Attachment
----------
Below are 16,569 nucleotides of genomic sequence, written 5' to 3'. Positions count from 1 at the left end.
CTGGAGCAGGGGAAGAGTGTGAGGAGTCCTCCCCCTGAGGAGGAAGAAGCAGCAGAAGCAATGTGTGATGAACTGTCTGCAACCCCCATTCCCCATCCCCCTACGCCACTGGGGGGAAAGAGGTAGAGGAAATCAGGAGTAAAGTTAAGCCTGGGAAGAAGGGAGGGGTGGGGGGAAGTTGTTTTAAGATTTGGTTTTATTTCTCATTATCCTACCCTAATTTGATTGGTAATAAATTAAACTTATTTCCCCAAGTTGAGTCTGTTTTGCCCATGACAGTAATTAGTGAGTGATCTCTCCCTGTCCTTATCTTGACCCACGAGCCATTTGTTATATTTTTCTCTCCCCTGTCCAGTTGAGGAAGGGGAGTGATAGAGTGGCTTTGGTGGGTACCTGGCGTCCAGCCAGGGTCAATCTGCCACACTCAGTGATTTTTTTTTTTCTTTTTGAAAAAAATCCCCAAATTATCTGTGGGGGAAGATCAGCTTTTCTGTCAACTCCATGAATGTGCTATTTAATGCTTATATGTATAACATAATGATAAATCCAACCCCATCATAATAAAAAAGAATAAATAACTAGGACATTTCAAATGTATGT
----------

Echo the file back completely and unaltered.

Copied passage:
Below are 16,569 nucleotides of genomic sequence, written 5' to 3'. Positions count from 1 at the left end.
CTGGAGCAGGGGAAGAGTGTGAGGAGTCCTCCCCCTGAGGAGGAAGAAGCAGCAGAAGCAATGTGTGATGAACTGTCTGCAACCCCCATTCCCCATCCCCCTACGCCACTGGGGGGAAAGAGGTAGAGGAAATCAGGAGTAAAGTTAAGCCTGGGAAGAAGGGAGGGGTGGGGGGAAGTTGTTTTAAGATTTGGTTTTATTTCTCATTATCCTACCCTAATTTGATTGGTAATAAATTAAACTTATTTCCCCAAGTTGAGTCTGTTTTGCCCATGACAGTAATTAGTGAGTGATCTCTCCCTGTCCTTATCTTGACCCACGAGCCATTTGTTATATTTTTCTCTCCCCTGTCCAGTTGAGGAAGGGGAGTGATAGAGTGGCTTTGGTGGGTACCTGGCGTCCAGCCAGGGTCAATCTGCCACACTCAGTGATTTTTTTTTTTCTTTTTGAAAAAAATCCCCAAATTATCTGTGGGGGAAGATCAGCTTTTCTGTCAACTCCATGAATGTGCTATTTAATGCTTATATGTATAACATAATGATAAATCCAACCCCATCATAATAAAAAAGAATAAATAACTAGGACATTTCAAATGTATGT